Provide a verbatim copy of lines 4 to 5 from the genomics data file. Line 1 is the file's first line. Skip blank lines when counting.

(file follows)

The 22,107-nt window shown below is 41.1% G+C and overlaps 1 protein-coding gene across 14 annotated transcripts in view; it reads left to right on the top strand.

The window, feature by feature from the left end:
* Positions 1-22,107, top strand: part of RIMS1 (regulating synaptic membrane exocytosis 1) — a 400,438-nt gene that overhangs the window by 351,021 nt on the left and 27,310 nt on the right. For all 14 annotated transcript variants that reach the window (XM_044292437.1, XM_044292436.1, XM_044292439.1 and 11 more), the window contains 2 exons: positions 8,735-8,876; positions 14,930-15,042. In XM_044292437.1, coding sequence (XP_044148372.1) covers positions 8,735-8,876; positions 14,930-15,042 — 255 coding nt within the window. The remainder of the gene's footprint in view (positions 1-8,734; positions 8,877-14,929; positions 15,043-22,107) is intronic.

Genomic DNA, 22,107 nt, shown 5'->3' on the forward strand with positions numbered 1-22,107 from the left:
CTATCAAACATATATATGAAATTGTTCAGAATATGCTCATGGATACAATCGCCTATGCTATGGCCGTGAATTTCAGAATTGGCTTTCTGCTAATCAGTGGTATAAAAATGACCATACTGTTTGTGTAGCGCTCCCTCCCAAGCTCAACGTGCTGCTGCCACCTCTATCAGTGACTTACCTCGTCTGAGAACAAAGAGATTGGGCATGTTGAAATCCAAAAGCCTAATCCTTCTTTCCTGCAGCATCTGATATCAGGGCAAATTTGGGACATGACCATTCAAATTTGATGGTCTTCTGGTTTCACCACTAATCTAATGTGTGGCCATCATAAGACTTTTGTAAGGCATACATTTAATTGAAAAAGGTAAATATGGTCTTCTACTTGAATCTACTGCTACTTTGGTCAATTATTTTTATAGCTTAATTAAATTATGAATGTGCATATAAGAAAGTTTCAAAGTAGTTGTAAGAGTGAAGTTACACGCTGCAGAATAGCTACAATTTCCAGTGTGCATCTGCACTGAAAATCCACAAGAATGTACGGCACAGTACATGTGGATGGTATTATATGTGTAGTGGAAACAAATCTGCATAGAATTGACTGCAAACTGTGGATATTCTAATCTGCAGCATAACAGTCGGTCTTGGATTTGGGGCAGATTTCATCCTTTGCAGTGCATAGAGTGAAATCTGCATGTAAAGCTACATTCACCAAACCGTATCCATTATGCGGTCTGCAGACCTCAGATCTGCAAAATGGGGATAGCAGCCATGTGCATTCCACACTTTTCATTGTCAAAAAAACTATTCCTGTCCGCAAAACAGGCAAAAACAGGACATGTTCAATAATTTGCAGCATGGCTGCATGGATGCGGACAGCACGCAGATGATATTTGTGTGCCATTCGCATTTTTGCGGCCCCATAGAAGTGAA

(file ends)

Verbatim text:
Genomic DNA, 22,107 nt, shown 5'->3' on the forward strand with positions numbered 1-22,107 from the left:
CTATCAAACATATATATGAAATTGTTCAGAATATGCTCATGGATACAATCGCCTATGCTATGGCCGTGAATTTCAGAATTGGCTTTCTGCTAATCAGTGGTATAAAAATGACCATACTGTTTGTGTAGCGCTCCCTCCCAAGCTCAACGTGCTGCTGCCACCTCTATCAGTGACTTACCTCGTCTGAGAACAAAGAGATTGGGCATGTTGAAATCCAAAAGCCTAATCCTTCTTTCCTGCAGCATCTGATATCAGGGCAAATTTGGGACATGACCATTCAAATTTGATGGTCTTCTGGTTTCACCACTAATCTAATGTGTGGCCATCATAAGACTTTTGTAAGGCATACATTTAATTGAAAAAGGTAAATATGGTCTTCTACTTGAATCTACTGCTACTTTGGTCAATTATTTTTATAGCTTAATTAAATTATGAATGTGCATATAAGAAAGTTTCAAAGTAGTTGTAAGAGTGAAGTTACACGCTGCAGAATAGCTACAATTTCCAGTGTGCATCTGCACTGAAAATCCACAAGAATGTACGGCACAGTACATGTGGATGGTATTATATGTGTAGTGGAAACAAATCTGCATAGAATTGACTGCAAACTGTGGATATTCTAATCTGCAGCATAACAGTCGGTCTTGGATTTGGGGCAGATTTCATCCTTTGCAGTGCATAGAGTGAAATCTGCATGTAAAGCTACATTCACCAAACCGTATCCATTATGCGGTCTGCAGACCTCAGATCTGCAAAATGGGGATAGCAGCCATGTGCATTCCACACTTTTCATTGTCAAAAAAACTATTCCTGTCCGCAAAACAGGCAAAAACAGGACATGTTCAATAATTTGCAGCATGGCTGCATGGATGCGGACAGCACGCAGATGATATTTGTGTGCCATTCGCATTTTTGCGGCCCCATAGAAGTGAA